Liu et al. [89] (system: acetic acid + n-butyl alcohol + Zr(SO4)2·4H2O + PVA/ceramic composite membrane) found that dimensionless parameter, , that stands for the interaction between water removal and water increases with increasing temperature indicating that the acceleration of the rate of water extraction is faster than that of water production rate. This is due to the reason that both the water production rate and permeability coefficient are higher at a higher temperature. Maximum in water concentration was increased with temperature but shifted to a shorter time due to the higher water production rate. Before the water content went through its maximum value, the rate of water production was larger than that of water removal; after water content attained the maximum value, the rate of water production was less than that of water removal.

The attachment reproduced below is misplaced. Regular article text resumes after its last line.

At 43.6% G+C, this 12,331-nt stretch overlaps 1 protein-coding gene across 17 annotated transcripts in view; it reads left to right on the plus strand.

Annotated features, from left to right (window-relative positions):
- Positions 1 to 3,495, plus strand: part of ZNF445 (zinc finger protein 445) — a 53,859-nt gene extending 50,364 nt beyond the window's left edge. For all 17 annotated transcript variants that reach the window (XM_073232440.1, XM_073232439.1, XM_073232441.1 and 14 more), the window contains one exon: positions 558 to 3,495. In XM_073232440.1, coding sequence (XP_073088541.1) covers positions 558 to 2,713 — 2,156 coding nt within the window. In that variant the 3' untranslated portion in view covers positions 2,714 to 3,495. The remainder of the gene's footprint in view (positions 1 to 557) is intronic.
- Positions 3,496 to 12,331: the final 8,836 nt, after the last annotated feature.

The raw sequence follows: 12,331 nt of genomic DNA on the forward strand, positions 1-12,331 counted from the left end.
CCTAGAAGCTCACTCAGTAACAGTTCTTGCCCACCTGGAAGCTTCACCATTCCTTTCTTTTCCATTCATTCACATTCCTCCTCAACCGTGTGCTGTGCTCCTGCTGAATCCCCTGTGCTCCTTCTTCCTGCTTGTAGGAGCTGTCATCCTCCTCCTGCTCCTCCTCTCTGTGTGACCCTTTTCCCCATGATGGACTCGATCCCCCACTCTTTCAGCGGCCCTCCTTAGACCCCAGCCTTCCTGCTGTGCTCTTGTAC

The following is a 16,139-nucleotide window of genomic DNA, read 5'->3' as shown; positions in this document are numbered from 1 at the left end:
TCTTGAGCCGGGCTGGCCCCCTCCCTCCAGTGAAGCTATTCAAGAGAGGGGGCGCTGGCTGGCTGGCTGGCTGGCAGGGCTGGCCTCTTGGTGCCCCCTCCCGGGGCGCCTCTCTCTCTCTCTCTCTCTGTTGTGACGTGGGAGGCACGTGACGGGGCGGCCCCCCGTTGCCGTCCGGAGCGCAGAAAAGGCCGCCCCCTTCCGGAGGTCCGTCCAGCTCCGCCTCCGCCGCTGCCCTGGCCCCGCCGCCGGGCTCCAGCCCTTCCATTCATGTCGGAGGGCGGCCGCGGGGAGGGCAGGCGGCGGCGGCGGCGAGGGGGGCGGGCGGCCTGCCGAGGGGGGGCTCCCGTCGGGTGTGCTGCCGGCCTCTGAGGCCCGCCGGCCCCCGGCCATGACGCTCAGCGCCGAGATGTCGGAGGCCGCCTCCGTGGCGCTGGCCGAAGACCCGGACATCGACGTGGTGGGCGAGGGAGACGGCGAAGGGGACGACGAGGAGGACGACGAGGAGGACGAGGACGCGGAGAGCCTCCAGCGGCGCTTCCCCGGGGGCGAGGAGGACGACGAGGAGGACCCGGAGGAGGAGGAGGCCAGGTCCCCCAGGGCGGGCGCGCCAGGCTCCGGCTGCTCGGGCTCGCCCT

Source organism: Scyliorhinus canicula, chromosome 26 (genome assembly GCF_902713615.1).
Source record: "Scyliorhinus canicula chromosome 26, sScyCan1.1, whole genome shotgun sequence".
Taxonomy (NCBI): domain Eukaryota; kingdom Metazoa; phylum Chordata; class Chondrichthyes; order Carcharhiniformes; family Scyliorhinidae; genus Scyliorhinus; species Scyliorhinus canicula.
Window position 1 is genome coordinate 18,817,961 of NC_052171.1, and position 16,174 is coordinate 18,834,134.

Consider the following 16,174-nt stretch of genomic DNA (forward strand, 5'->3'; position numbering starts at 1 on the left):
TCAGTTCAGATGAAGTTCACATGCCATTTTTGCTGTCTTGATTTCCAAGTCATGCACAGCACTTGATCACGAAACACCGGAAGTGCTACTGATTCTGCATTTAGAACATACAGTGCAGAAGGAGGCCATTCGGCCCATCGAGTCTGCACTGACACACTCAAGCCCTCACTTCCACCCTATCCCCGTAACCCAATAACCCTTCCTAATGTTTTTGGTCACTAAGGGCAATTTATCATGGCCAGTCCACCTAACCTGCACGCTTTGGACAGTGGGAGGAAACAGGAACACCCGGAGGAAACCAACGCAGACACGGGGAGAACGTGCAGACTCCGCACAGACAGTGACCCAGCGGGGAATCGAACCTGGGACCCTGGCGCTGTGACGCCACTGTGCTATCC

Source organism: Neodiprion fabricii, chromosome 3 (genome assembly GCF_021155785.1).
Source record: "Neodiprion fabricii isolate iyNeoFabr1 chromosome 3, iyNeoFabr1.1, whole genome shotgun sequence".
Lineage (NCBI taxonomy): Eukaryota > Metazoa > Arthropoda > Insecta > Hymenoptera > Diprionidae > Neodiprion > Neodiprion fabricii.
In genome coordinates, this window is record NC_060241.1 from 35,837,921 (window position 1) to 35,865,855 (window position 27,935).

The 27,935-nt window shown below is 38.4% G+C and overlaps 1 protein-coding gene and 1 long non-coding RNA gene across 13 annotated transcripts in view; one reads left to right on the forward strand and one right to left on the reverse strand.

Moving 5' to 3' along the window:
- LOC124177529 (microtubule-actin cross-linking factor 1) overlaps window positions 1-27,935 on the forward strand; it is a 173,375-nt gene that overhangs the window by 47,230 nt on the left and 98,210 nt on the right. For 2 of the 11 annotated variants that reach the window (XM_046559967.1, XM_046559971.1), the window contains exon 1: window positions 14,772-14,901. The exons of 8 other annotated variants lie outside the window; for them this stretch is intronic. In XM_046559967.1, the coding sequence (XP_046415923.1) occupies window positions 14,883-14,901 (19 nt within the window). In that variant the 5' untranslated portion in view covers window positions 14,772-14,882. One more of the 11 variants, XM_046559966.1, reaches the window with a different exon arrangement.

Ma et al. [73] studied the effect of temperature from 50°C to 80°C in the esterification of lactic acid + ethanol using Amberlyst 15 ion exchange resin and organic-inorganic hybrid membrane. Esterification of lactic acid and ethanol was an endothermic reaction (based on Arrhenius plot); accordingly, the yield of ethyl lactate increased with increasing reaction temperature in pervaporation assisted esterification. Liu and Chen [87] (system: acetic acid + n-butyl alcohol + Zr(SO4)2·4H2O + PVA/ceramic composite membrane) found that reaction rate constants for the esterification are a function of process temperature and were increased with the increase of the temperature (70–90°C). The accelerating of the reaction rate constant with the increase of the temperature for the forward reaction was faster than the backward process. So water production rate was higher in a higher temperature than in a lower temperature. Meanwhile, the permeation parameter for water is also varied with the temperature and was increased with the increase of the temperature. As a result, water permeation flux was increased with the increase of the process temperature. Water concentration had a higher maximum value for a higher process temperature. This may be explained by the fact that the acceleration for water production rate had a higher value at a higher temperature, so water content increased faster during the earlier reaction stage due to a slower backward reaction rate, while it decreased faster later due to a higher backward reaction rate.